According to a recent CNN story, two years after graduating from Baylor University, Jake McCoy received a letter stating a laptop with his personal information had been stolen.
“They told me my information was on it, and that’s pretty much it,” McCoy said. “I assumed that my information was in good hands; it was so hard to get the loans that I figured surely they’d protect it very well.”
The university set up Jake with a credit monitoring service for one year but after the one year was up, Jake still worries about his personal information being out there, beyond his control.
“The biggest concern is always that you don’t know what someone is going to do with your financial information,” said McCoy. “I was really worried that someone out there was going to be ruining my credit and how big of a headache it would be to resolve it.”
This is hardly the only case of data breaches affecting unsuspecting consumers. In March of this year, a portable media device containing personal information such as Social Security numbers, birthdays, names, and addresses for more than 3 million people was stolen from Minnesota-based Educational Credit Management Corp. It is believed to be the largest breach of its kind.
The risk to victims like these are twofold. Not only can the thieves commit identity theft themselves but there is a vibrant underground marketplace where information just like this is sold or traded to others who have the knowledge and expertise to profit from stolen identities.
Authorities claim black market sites crop up faster than they can shut them down. In fact, a website can be set up within minutes. Investigators have to investigate, file paerwork, and obtain warrants. It’s a losing battle.
Most credit card companies and banks offer some recourse if a customer becomes the victim of internet fraud. But when personal information is lost because a company is the victim of crime, it is often unclear who is ultimately responsible.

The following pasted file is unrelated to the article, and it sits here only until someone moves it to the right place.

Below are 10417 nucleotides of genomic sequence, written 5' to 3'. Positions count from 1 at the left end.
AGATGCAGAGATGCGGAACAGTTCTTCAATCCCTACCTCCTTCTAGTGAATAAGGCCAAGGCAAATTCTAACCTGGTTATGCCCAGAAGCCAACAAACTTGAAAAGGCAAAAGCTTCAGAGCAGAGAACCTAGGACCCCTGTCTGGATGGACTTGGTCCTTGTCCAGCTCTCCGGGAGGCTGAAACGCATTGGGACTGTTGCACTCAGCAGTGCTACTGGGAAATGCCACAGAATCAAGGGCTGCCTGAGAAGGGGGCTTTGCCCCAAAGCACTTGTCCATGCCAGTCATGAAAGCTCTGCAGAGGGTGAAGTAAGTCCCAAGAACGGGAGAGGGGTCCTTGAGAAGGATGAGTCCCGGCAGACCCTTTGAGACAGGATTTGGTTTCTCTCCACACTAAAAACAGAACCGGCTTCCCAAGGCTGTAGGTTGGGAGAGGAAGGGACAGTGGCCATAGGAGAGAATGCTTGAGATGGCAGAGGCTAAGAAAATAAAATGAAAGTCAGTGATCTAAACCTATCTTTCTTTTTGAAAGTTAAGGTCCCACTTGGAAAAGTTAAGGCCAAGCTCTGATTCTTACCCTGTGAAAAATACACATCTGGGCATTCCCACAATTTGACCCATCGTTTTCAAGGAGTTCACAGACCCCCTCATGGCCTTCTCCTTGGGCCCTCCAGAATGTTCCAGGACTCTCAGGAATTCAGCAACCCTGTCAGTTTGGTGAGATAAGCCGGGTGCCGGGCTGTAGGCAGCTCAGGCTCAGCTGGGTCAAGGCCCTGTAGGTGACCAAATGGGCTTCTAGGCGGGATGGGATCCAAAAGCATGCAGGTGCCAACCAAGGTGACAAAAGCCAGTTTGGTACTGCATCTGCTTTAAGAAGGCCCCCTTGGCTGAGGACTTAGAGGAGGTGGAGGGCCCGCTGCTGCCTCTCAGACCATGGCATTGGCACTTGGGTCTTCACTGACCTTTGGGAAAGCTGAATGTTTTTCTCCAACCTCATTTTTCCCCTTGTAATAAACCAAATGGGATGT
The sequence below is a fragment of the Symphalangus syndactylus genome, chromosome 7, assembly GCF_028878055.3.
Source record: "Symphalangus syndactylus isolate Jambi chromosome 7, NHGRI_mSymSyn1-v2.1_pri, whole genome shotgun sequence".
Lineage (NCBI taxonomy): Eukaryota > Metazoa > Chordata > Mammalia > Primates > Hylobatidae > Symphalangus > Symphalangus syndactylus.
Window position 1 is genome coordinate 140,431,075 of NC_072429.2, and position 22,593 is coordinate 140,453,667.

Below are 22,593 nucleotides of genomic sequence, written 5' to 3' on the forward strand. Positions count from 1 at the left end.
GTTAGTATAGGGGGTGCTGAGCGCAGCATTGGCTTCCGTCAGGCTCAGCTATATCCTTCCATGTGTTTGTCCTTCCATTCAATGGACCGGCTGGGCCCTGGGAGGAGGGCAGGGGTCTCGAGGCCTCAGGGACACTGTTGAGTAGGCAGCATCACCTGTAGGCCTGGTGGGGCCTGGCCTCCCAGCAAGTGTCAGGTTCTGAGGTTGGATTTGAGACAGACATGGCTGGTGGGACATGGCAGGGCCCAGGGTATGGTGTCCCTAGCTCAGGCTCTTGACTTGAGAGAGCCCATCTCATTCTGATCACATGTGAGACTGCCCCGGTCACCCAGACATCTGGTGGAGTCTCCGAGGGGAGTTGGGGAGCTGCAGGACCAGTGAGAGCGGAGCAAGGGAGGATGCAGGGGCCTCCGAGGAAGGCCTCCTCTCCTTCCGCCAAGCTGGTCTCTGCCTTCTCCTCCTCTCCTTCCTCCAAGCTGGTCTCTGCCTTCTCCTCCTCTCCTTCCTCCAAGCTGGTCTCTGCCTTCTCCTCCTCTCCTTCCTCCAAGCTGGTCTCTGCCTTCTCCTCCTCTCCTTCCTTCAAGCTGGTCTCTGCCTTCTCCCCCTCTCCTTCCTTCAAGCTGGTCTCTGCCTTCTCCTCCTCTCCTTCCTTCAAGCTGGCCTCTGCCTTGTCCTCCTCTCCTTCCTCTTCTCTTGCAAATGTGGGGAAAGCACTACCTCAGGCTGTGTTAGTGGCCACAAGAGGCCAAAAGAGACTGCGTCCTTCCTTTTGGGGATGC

There are U.S. laws that hold companies accountable when major breaches occur, and new legislation is being considered. The Personal Data Privacy Act of 2009 would require companies to notify, in writing, anyone affected by a security breach.
According to the nonprofit Privacy Rights Clearinghouse, more than 350 million personal records at hundreds of universities, government agencies and businesses have been exposed because of data breaches.
How Can You Protect Yourself?
A story like this illustrates how little control you have over the safety of your private information.
“I don’t know why they were carrying around information on a laptop. I feel like they should be a little more protective with information than that.”
With so little control over what others do with your information, consumers should check their credit report annually but for greater protection, look into a credit monitoring service with comprehensive resolution services such as Identity Guard Total Protection. Identity Guard will not only monitor your credit report daily, but court records and public databases too. While annual reviews are a good idea, an identity thief can do much damage within a year.